Affordable early childhood learning and care is the top-funded issue on Summit County ballot initiative 1A | SummitDaily.com

Affordable early childhood learning and care is the top-funded issue on Summit County ballot initiative 1A

FIRC executive director Tamara Drangstveit, left, debates initiative 1A with Summit GOP chair Kim McGahey, right, during the candidate forum Wednesday night, Oct. 3, at the Summit County Community and Senior Center in Frisco.

Ballot Initiative 1A aims to create a 10-year mill levy that would raise $8.8 million a year for five different issues of need in Summit County. The issue area receiving the highest dollar amount is "affordable early childhood care and learning," which will be allotted $2.5 million a year for 10 years, or $25 million total. The amount seems enormous for a rural mountain county, but so is Summit's demand for the services.

From the 70s to the 2010s, Summit County was one of the fastest-growing counties in the country. The population went from just under 9,000 residents in 1980 to over 30,000 residents in 2017. The population growth is largely due to transient populations, but babies are also being born at a clip of about 300 a year in the county.

The demand for early childhood providers — including licensed childcare centers, public elementary school options and licensed family childcare providers — is far outpacing the county's supply.

Previously, the Summit Daily reported that 345 children are on waiting lists for an early childhood provider, mostly infants and toddlers. At the time, Lucinda Burns, executive director of Early Childhood Options, said the $2.5 million a year would go toward tuition assistance for four-year-olds as well as putting money into a capital fund for a new childcare center.

The issue area receiving the highest dollar amount is “affordable early childhood care and learning,” which will be allotted $2.5 million a year for 10 years, or $25 million total. The amount seems enormous for a rural mountain county, but so is Summit’s demand for the services.

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"It would not immediately address the needs for infants and toddlers, but if we can solve the accessibility problem for four-year-olds, we can start working on those other segments," Burns said. "That funding will be a big boost for the community."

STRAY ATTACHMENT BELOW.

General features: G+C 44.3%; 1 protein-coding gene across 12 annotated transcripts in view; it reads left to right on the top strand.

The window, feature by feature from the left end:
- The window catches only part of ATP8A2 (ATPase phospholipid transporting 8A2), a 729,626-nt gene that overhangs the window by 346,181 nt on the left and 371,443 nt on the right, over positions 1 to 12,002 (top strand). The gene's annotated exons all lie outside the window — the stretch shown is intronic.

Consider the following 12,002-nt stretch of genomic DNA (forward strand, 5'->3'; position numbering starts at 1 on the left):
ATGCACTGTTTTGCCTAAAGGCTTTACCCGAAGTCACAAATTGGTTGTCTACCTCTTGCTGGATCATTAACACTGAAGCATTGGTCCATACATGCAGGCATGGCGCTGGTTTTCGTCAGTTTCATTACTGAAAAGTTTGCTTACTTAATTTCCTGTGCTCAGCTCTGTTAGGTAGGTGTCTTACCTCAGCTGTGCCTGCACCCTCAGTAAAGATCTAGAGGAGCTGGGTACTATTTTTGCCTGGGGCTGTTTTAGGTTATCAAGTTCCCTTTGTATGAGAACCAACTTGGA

The county's capacity for early childhood care is low because there is a skill, labor and resource shortage, which are in turn related to the  high cost of living, constitutional handcuffs on the county’s ability to raise new revenue on its own and a general lack of preparation for the population boom.

Tamara Drangstveit, executive director of the non-profit Family, Intercultural and Resource Center, spoke generally on behalf of 1A at a candidate and issue forum at the community and senior center this past Wednesday. However, as a mother of toddler twins, she was most ardent about the need to fund the early childhood issue.

"Working families like me, we can't afford $2,300 a month for early childhood care," Drangstveit said.

"That's more than my mortgage, and my mortgage is more than the bank says it should be, and I can't find anywhere cheaper to live."

Kim McGahey, chairman of the Summit County GOP, spoke generally in opposition to 1A at the forum. He said that he did not dispute the county's needs in the issue areas, including early childhood care, saying he lauded everyone in the county for doing the best they can to "live the American dream at 9,000 feet."

However, he does oppose 1A, both because he considered it another unnecessary tax increase and, as a conservative, he opposes the incrementally increasing reach government is having in everyday life, and that throwing tax money at the problem won't solve it. He asserted that the county government merely needs to make more efficient use of existing tax revenue, and he considered 1A to be a pork barrel for spending. McGahey also claimed that the county had a $20 million "surplus" it could spend on the programs. The Summit Daily could not independently verify that figure at publication.

McGahey also opposed putting all the issues into one question on the ballot, and wants the county to break the question into five separate questions which can stand on their own merits.

Drangstveit countered McGahey's assertion that there is already enough money to pay for these programs, saying that she and other people who care about these issues have been trying very hard to find the money by alternate means, but the exorbitant cost of early childhood care can't be covered by current funds or by donations from private business alone.

She also defended putting all five issues into a single question, saying that every single issue is important to the county's full-time population, and that the cost to campaign separately for five questions is much more than campaigning for a single question.

Drangstveit's most passionate plea for passing 1A came to an appeal to the community to take care of itself, and to not rely on help that may never come from state, federal government or private interests looking to make a profit.

"This community, we care about our problems and solve our problems for ourselves, and that's what I'm most proud of," Drangstveit said.